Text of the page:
Morning Report: 1 June 2018
June 1, 2018
GBP. Sterling made gains against the dollar yesterday despite little in the way of data and market-moving headline news. UK politics remains focused on Brexit amidst stalling negotiations, with the independent reporting that left-wing supporters will tour Britain campaigning to convince Jeremy Corbyn to oppose the referendum result. This comes following a week of high profile companies publicly stating that they won’t invest in the UK until uncertainty over the logistics of leaving dissipates.
EUR. The euro was given a welcome boost yesterday evening, as Italian President Sergio Mattarella approved a list with Ministers for a new cabinet yesterday evening paving the way for a new Italian government to be sworn in later today. Markets had feared that Italy was being forced into new elections later in the summer, where the risk of an anti-European Union government being voted in would have been stark. Given Italy’s precarious debt situation, a move away from the EU- and implicit backstop of European Central Bank support that comes with it- would spook investors, who still have Greek debt drama of recent years still fresh in the mind. However, gains for the euro were stemmed by further political turmoil in Spain, who may well be without a government by the end of the day. The vote of no confidence against Prime Minister Mariano Rajoy later today seems to have gathered enough support to oust him. This would result in Pedro Sanchez, the leader of the socialist PSOE party, to become the new prime minister. The PSOE however only have 84 out of 350 seats in the Spanish Parliament, making the implementation of new policies dependent on the support of a broad collection of smaller opposition parties which hold widely varying views. Amidst this wave of political uncertainty, the Trump administration announced tariffs on steel and aluminium for imports from the European Union. Hopes that the US president would sign a waiver for what is deemed one of the main allies of the US, proved to be in vain. This morning sees Final Manufacturing Purchasing Manager Indices for several Eurozone countries, culminating into a reading for the entire block coming out at 9:00 BST.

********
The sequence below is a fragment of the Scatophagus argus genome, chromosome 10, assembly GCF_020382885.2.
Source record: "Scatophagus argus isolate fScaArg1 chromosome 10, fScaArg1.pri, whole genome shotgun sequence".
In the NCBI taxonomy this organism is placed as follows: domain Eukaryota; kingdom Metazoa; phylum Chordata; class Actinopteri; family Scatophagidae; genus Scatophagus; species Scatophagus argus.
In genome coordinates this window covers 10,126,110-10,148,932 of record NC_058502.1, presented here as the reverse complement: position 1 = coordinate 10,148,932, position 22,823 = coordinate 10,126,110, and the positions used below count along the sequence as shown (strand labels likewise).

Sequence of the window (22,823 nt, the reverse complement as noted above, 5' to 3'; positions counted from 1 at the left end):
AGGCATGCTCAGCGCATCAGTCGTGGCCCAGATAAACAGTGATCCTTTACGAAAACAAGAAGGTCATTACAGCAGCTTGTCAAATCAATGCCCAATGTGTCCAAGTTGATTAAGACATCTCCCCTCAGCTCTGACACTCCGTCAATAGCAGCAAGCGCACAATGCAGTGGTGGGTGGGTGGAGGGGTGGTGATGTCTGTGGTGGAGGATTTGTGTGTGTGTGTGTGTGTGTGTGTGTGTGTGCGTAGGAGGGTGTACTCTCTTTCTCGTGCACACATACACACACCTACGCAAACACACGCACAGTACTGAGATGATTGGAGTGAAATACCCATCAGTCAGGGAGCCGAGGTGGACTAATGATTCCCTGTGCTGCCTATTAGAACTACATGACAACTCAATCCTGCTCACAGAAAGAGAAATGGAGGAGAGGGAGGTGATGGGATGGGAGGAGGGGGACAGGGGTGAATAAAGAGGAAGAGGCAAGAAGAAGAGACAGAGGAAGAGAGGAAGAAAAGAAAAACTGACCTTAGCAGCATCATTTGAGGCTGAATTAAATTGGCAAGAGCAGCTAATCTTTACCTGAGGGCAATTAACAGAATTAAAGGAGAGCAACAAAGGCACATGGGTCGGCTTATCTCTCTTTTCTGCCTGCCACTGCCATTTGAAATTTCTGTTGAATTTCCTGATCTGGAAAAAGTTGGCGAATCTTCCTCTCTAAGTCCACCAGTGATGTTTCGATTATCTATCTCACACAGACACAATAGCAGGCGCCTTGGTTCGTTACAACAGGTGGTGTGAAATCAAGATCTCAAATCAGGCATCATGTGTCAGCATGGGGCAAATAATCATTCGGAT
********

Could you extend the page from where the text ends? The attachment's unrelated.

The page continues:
USD. The greenback found itself in harm’s way yesterday after the Trump administration announced steel and aluminium tariffs against US allies including the EU, Canada and Mexico, losing out against almost the entire G10. A wide array of sectors have risen the alarm on what impacts these tariffs will have on their industry and on the broader economy. S&P Global Platts calculated that steel prices in the US have risen 37% so far this year, while benchmark prices in the EU and South-East Asia rose 2% and 8% respectively. Higher input prices, for example, hurt the car and truck industry, which accounts for 27% of US steel demand. Also, the agricultural sector is concerned about retaliatory tariffs, with the Farmers For Free Trade group noting that this “opens the floodgates to billions in new tariffs on American agriculture”. On the data front, the Core Personal Consumption Expenditures were slightly firmer than forecasted in May with a growth of 0.2%, very much in line with the recent trend. Today at 13:30 BST US labour market data are published, with Non-Farm Employment Change, Unemployment and Average Hourly Earnings.
CAD. With oil remaining at lower levels than last week’s highs, the Canadian dollar sat at the bottom of the G10 currency board yesterday and lost against the weakened greenback. With the announcement of Steel and Aluminium tariffs yesterday from the White House on a number of economies, with Canada being one of them, the loonie reacted worse than the euro. Canada and Mexico announced almost immediately that they will be imposing tariffs on imports from the US on products such as pork, apples and toilet paper. With NAFTA uncertainty still remaining, and negative rhetoric coming out of all parties involved, further escalation of trade frictions may tarnish the loonie further.
- Financial Times: US businesses express alarm as tariffs push up steel costs. US businesses have warned there is a risk of severe damage from the tariffs on steel and aluminium announced by the Trump administration on Thursday and the retaliatory measures launched by other countries.
- Reuters: Spanish Prime Minister Rajoy to be voted out of office. Spain’s centre-right Prime Minister Mariano Rajoy was set to be voted out of office on Friday and replaced by a Socialist, in a no-confidence motion triggered by a long-running corruption trial involving members of his party.
- Wall Street Journal: Italian Political Parties 5 Star and League Strike Deal on Coalition Government. Two large antiestablishment parties, the League and the 5 Star Movement, struck a deal Thursday on a coalition government, resolving a political crisis and putting a euroskeptic administration into power in the eurozone’s third-largest economy.